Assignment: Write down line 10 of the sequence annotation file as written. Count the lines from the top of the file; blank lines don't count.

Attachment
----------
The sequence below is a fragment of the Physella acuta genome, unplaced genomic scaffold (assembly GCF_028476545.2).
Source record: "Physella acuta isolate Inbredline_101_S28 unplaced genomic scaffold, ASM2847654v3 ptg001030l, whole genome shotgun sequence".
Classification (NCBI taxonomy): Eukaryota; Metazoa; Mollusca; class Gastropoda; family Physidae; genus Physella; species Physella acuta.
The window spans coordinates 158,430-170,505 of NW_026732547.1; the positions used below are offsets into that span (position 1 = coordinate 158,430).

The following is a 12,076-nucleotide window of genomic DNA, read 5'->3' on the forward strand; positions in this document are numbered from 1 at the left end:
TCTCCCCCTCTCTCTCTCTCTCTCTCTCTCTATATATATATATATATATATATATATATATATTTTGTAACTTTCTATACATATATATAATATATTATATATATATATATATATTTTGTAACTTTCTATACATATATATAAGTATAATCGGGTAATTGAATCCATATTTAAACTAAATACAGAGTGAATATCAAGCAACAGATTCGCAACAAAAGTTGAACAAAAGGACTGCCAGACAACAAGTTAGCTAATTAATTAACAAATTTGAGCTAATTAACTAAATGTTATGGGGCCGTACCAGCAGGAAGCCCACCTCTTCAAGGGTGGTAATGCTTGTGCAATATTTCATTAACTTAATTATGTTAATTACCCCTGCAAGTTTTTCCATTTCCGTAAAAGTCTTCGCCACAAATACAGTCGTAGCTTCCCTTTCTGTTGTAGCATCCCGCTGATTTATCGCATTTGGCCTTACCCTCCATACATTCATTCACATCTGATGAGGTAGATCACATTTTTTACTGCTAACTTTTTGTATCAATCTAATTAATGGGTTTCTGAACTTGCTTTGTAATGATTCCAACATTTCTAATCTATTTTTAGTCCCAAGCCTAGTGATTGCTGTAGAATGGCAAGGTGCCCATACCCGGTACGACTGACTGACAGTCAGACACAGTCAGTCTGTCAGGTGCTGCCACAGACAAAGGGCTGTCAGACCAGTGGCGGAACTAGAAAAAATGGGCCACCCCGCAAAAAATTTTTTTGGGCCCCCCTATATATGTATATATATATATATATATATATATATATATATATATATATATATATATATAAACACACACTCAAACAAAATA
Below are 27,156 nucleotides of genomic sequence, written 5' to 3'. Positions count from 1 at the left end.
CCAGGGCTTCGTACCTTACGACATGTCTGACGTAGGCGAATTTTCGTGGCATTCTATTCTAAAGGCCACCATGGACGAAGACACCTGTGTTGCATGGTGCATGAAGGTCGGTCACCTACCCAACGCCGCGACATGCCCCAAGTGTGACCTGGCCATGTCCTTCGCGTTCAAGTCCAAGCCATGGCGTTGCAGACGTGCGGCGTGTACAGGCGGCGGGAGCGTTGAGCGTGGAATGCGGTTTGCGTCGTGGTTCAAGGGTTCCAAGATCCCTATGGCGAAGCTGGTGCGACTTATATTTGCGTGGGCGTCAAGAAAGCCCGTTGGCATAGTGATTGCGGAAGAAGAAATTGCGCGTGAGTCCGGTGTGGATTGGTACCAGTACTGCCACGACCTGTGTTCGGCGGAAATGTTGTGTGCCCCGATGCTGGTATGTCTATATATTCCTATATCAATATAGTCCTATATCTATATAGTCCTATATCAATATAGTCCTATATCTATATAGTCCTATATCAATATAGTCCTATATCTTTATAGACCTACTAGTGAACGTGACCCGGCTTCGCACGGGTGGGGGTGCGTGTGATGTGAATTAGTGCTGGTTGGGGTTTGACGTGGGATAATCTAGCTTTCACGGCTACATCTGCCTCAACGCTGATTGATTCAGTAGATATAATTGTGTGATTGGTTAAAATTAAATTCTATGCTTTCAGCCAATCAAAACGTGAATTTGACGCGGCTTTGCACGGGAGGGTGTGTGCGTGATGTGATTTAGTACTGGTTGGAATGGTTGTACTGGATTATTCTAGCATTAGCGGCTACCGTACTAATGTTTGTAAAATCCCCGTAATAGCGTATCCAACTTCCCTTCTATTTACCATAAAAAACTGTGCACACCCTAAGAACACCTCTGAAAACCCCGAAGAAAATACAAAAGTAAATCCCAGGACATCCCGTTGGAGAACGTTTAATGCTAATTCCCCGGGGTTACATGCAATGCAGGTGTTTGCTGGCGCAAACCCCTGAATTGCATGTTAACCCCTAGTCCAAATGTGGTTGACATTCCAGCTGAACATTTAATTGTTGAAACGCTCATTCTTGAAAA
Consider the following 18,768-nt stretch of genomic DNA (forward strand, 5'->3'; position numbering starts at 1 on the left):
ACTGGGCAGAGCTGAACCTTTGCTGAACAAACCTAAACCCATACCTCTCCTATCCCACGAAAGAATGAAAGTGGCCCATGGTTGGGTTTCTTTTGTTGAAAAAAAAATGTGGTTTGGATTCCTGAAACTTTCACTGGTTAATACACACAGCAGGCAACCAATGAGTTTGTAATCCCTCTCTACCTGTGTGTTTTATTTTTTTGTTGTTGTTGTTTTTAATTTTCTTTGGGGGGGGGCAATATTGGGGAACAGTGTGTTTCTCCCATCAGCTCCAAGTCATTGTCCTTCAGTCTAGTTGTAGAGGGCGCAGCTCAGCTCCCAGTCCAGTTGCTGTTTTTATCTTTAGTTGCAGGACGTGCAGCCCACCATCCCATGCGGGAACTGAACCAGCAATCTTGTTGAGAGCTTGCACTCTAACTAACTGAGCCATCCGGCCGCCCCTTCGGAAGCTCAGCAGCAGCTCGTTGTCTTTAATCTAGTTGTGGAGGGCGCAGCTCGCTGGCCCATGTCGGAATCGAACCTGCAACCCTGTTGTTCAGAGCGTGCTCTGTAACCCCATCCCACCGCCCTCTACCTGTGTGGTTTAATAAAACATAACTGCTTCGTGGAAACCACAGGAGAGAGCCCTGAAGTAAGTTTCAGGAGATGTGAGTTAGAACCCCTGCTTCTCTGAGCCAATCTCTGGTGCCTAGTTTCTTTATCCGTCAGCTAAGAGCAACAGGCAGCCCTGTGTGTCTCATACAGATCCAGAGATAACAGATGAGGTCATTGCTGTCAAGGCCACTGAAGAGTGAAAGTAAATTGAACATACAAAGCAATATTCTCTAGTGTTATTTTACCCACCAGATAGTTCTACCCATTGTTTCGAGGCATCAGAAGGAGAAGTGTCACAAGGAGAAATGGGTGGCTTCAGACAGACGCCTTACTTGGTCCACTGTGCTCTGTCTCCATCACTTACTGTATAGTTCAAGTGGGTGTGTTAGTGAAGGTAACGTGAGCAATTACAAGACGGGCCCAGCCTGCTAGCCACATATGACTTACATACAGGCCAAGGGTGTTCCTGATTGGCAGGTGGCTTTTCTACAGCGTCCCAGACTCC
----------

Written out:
ACTGGGCAGAGCTGAACCTTTGCTGAACAAACCTAAACCCATACCTCTCCTATCCCACGAAAGAATGAAAGTGGCCCATGGTTGGGTTTCTTTTGTTGAAAAAAAAATGTGGTTTGGATTCCTGAAACTTTCACTGGTTAATACACACAGCAGGCAACCAATGAGTTTGTAATCCCTCTCTACCTGTGTGTTTTATTTTTTTGTTGTTGTTGTTTTTAATTTTCTTTGGGGGGGGGCAATATTGGGGAACAGTGTGTTTCTCCCATCAGCTCCAAGTCATTGTCCTTCAGTCTAGTTGTAGAGGGCGCAGCTCAGCTCCCAGTCCAGTTGCTGTTTTTATCTTTAGTTGCAGGACGTGCAGCCCACCATCCCATGCGGGAACTGAACCAGCAATCTTGTTGAGAGCTTGCACTCTAACTAACTGAGCCATCCGGCCGCCCCTTCGGAAGCTCAGCAGCAGCTCGTTGTCTTTAATCTAGTTGTGGAGGGCGCAGCTCGCTGGCCCATGTCGGAATCGAACCTGCAACCCTGTTGTTCAGAGCGTGCTCTGTAACCCCATCCCACCGCCCTCTACCTGTGTGGTTTAATAAAACATAACTGCTTCGTGGAAACCACAGGAGAGAGCCCTGAAGTAAGTTTCAGGAGATGTGAGTTAGAACCCCTGCTTCTCTGAGCCAATCTCTGGTGCCTAGTTTCTTTATCCGTCAGCTAAGAGCAACAGGCAGCCCTGTGTGTCTCATACAGATCCAGAGATAACAGATGAGGTCATTGCTGTCAAGGCCACTGAAGAGTGAAAGTAAATTGAACATACAAAGCAATATTCTCTAGTGTTATTTTACCCACCAGATAGTTCTACCCATTGTTTCGAGGCATCAGAAGGAGAAGTGTCACAAGGAGAAATGGGTGGCTTCAGACAGACGCCTTACTTGGTCCACTGTGCTCTGTCTCCATCACTTACTGTATAGTTCAAGTGGGTGTGTTAGTGAAGGTAACGTGAGCAATTACAAGACGGGCCCAGCCTGCTAGCCACATATGACTTACATACAGGCCAAGGGTGTTCCTGATTGGCAGGTGGCTTTTCTACAGCGTCCCAGACTCC